Updated information regarding BIA-ALCL from Dr Daniel Fleming

Dr Fleming is an acknowledged expert in BIA-ALCL. He is a member of the TGA’s Expert Advisory Panel, Chair of the Australasian College of Cosmetic Surgery’s BIA-ALCL Safety Committee, has published peer reviewed literature about the disease and advises the Australian Breast Device Registry.

Following the media coverage in the Sunday Telegraph, A Current Affair and elsewhere, patients with non-smooth breast implants may be worried. As has been seen many times before, the media coverage has tended to sensationalise the issue and as a result cause anxiety for patients that is disproportional to the real risk.

These are the facts;

  • If you do have these implants the risk to you remains very small.
  • The risk of getting BIA-ALCL is estimated to be between 1 in 1000 to 1 in 2500. These are the TGA figures released in 2016 and the new data from the Macquarie research group is consistent with this – it does not change them.
  • To put this into perspective, the lifetime risk for any Australian woman of getting breast cancer (with or without implants) is 1 in 8 and the risk of any Australian of
    developing a lymphoma in their lifetime in 1 in 50.
  • A peer reviewed paper published in the journal Aesthetic Plastic Surgery also helps to put the risk into perspective. This showed the risk of death from skiing for one day was twice as high as having textured breast implants and the risk of driving for 8 hours was 40 times higher. Click here for further information about the paper and here for a video of the authors explaining their findings.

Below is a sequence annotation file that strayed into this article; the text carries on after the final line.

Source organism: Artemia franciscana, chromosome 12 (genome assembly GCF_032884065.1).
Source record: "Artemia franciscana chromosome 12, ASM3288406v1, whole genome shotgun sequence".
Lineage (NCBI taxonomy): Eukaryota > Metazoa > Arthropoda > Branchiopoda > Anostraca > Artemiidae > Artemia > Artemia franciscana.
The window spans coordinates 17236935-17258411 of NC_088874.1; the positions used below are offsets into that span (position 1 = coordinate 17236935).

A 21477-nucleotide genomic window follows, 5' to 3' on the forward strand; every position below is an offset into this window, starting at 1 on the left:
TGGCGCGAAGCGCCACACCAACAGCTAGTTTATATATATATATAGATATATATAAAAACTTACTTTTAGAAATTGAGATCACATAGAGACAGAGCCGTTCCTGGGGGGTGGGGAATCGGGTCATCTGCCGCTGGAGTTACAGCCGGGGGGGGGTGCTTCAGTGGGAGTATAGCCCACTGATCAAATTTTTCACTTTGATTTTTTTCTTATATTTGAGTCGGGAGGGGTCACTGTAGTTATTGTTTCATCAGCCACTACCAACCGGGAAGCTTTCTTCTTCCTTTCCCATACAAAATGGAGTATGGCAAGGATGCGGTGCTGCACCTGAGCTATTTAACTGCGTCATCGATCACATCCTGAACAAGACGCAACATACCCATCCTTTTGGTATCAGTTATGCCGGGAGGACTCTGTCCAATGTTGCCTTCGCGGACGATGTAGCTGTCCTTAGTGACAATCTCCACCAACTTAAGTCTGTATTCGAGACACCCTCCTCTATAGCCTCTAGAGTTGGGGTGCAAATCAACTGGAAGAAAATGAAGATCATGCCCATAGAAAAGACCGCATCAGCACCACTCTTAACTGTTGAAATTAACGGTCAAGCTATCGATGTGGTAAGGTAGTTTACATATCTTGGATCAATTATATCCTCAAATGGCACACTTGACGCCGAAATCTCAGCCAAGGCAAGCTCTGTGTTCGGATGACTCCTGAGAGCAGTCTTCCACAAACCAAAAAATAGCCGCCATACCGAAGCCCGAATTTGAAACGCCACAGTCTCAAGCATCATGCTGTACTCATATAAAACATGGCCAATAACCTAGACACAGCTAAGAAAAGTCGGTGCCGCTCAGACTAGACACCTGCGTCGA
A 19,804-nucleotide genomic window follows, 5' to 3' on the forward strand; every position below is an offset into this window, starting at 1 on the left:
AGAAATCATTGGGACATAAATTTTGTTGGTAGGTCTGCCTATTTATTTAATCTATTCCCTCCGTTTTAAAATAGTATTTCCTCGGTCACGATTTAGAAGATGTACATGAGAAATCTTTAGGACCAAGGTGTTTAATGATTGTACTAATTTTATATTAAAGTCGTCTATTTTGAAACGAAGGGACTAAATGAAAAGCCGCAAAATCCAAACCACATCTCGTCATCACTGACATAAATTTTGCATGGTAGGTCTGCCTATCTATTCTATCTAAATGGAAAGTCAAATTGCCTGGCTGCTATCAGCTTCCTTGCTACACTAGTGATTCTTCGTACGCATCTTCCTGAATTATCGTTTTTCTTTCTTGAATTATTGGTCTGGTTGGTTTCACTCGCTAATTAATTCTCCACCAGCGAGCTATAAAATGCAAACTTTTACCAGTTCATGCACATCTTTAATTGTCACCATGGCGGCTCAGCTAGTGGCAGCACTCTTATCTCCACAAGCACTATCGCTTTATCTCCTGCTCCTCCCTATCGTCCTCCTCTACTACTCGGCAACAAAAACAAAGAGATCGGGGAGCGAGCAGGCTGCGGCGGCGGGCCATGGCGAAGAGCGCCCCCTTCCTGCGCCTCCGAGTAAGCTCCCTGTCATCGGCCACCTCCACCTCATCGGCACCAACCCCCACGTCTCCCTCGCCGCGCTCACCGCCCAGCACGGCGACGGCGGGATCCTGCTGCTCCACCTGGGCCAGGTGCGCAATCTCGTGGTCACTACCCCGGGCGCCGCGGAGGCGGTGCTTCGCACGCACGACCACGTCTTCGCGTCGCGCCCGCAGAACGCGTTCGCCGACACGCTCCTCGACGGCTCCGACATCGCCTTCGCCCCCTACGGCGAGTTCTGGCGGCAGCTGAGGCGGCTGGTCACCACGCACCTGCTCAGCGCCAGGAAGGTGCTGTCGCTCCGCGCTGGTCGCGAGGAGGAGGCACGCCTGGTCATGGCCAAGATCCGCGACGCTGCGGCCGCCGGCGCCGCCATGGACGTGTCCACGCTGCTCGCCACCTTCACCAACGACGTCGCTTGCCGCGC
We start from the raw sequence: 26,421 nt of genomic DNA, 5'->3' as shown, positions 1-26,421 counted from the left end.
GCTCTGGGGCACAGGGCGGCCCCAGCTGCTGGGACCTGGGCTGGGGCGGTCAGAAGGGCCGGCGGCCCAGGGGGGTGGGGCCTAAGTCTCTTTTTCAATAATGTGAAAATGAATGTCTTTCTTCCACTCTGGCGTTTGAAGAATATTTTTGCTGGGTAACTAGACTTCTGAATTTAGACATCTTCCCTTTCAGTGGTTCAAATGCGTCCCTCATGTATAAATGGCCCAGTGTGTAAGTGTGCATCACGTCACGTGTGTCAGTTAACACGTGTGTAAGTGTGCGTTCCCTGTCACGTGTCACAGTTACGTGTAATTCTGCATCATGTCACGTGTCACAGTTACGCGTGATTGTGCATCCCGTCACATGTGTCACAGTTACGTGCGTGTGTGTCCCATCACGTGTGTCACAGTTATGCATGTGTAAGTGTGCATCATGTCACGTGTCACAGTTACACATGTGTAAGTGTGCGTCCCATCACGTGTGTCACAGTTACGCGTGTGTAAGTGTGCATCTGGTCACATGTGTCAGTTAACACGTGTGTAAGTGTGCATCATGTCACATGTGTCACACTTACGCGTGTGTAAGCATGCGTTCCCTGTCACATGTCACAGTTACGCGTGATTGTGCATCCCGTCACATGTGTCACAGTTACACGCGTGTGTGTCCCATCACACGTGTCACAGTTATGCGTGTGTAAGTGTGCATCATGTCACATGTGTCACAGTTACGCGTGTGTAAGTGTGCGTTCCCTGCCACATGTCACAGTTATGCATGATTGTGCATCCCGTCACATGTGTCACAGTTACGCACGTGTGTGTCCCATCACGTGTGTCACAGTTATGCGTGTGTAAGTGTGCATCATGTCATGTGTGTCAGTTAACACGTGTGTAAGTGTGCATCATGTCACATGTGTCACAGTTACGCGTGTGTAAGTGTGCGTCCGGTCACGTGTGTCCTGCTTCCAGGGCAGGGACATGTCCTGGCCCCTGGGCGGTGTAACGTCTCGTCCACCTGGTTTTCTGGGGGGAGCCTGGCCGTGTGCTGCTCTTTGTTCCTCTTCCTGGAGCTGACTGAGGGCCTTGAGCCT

• Regarding the risks for specific brands of implants, there are many variables and uncertainties in the data.  Not too much should be read into these estimates and they will almost certainly change in the future. It is important to note that even on the highest estimates, the risk is still less than 1 in 1000.
  • It is increasingly believed by researchers that the vast majority of women in whom these cells are found, have a version of the condition that does not behave like a cancer but remains benign. Here is a link to a recently published peer-reviewed paper the respected journal Aesthetic Plastic Surgery which explains the evidence for this. Dr Fleming was the lead author of this paper. Consistent with the paper’s findings, the Macquarie researchers have also found that in 60% of patients who are diagnosed with BIA-ALCL, no evidence of cancer can be found when they have their implants removed. The researchers in the video link above also support the view that most patients have a non-malignant version of the disease.
  • If you are considering breast implant surgery, you should be made aware that different implant surfaces have different complication rates and decide with your surgeon which type of implant is best suited to your individual circumstances.
  • The advice of the College of Cosmetic Surgery, and that of the TGA expert advisory panel on which the College is represented, is that unless you have symptoms of a new enlargement of the breast or a breast lump there is no cause for concern or any need for a scan or other investigation.
    If you do have a lump or swelling of the breast, or if you have further questions, you should contact your surgeon. This applies for all types of breast implants.

Hopefully this update has helped you understand BIA-ALCL better and put the very small risk into perspective. If you have any questions please contact us.